In addition to her husband, Mrs Finlay was predeceased by her sons, Fr Derek, a Marist Missionary priest in Port Vila, Vanuatu, Oceania, in 2005, and Jeff, a Washington-based academic, in 2006, and some years earlier by Max, as well as Rollo and Paul as infants. She is survived by her family, Felicity, Finola, Fergus, Hugo and Aoibhinn; grandchildren and great-grandchildren; in-laws; relatives and friends. Her funeral Mass took place in the Marist Fathers' Chapel at Mount Saint Mary's, Milltown, Dublin, on Monday, followed by burial in Dunsany Cemetery.
Marina Fay, Navan
The sudden and unexpected passing of Mrs Marina Fay, 'Genazzano', Silverlawn, Navan, on 20th March last, was the source of deep shock and inexpressable sadness for her husband, Paddy and all of her family. Deceased was born in Sligo in 1937 to John and Anne Donovan. She was the eldest of four children, with a brother, Gary, and two sisters, Lynn and Sylvia. She attended the Ursuline Convent in Sligo until the family emigrated to England in 1947. There she attended St Bernard's Convent High School in Westcliffe-on-Sea. She had a deep love of horses and spent her teen years attending gymkhanas throughout Essex. She trained as a hairdresser and manicurist and moved to London to take up a position in the West End.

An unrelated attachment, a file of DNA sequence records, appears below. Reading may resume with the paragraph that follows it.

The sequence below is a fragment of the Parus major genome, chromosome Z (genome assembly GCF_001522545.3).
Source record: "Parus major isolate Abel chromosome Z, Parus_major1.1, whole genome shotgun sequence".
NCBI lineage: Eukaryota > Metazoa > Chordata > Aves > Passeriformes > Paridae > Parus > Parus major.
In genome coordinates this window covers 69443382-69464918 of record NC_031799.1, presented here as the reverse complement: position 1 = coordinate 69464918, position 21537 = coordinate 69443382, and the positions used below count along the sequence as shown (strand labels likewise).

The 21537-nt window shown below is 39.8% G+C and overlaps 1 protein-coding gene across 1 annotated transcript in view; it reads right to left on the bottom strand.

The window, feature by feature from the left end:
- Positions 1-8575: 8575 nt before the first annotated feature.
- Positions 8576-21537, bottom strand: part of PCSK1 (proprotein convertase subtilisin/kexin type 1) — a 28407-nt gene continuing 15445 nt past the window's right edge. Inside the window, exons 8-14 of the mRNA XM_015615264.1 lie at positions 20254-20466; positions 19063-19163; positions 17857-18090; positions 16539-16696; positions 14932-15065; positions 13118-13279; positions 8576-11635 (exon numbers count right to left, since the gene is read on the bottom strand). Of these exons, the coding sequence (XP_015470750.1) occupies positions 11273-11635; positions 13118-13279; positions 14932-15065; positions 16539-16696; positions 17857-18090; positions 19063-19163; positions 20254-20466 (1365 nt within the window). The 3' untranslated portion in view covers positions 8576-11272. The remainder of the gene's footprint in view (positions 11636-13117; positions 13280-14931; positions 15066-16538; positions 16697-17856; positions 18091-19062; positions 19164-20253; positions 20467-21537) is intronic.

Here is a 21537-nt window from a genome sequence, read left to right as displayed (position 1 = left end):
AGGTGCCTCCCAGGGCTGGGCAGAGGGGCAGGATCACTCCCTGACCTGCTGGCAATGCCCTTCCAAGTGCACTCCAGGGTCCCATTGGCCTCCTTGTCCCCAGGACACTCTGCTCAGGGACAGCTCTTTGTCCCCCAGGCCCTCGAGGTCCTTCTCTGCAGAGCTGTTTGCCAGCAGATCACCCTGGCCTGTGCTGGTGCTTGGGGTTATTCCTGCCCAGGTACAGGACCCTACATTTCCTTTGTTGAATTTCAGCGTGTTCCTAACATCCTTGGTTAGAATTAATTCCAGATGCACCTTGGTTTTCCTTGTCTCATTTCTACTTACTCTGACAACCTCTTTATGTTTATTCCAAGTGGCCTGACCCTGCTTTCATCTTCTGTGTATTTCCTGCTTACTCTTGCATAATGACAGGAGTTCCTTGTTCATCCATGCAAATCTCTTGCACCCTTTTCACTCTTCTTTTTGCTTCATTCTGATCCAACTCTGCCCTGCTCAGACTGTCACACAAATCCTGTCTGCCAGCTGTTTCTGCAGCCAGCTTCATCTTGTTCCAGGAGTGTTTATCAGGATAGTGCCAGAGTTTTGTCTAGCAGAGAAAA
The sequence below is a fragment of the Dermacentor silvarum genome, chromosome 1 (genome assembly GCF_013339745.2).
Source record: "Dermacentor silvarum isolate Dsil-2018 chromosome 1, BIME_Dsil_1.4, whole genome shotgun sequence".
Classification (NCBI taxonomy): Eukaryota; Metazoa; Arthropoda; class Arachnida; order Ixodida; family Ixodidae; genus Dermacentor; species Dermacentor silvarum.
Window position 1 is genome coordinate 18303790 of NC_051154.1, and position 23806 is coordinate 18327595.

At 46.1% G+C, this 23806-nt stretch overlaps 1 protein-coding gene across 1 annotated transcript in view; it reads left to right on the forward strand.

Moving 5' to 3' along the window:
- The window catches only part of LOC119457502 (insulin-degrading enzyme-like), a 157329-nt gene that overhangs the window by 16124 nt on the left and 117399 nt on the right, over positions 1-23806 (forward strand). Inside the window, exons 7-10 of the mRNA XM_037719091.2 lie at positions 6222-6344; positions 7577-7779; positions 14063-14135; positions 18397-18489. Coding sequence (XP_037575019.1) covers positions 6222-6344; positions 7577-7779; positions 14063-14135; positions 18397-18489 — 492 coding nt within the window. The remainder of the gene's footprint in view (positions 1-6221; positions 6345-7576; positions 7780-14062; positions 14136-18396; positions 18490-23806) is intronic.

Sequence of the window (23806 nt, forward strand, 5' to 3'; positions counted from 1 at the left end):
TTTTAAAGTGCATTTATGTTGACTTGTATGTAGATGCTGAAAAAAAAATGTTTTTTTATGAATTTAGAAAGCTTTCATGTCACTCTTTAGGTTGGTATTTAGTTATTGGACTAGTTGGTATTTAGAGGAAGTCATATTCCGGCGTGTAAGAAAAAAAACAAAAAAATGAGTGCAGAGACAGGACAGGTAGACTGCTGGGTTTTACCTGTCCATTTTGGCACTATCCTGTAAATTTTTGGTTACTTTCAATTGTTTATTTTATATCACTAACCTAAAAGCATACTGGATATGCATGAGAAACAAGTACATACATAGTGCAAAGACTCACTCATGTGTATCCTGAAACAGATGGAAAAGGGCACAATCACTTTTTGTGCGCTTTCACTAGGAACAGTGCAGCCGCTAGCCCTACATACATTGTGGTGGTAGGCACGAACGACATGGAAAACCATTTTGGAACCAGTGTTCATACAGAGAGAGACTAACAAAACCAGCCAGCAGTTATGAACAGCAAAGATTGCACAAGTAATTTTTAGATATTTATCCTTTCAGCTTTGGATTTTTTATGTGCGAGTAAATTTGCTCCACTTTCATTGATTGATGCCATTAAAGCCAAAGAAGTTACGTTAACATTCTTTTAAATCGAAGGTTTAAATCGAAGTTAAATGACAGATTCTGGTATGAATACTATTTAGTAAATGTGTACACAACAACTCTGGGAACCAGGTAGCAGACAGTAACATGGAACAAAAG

The clients in this establishment were mostly for the world of the arts. She was very highly regarded for her work and as a result made many friends from this sector. Amongst these she had a particular friendship with Diana Dors as they shared a love of horses. Other notables included Jim Dale (Carry On), Jim Brown (Emergency Ward 10) and Richard Attenborough, from the film world, John Gilpin of the London Ballet, band leader Ray Ellington, singer Craig Douglas and hair stylist Vidal Sassoon.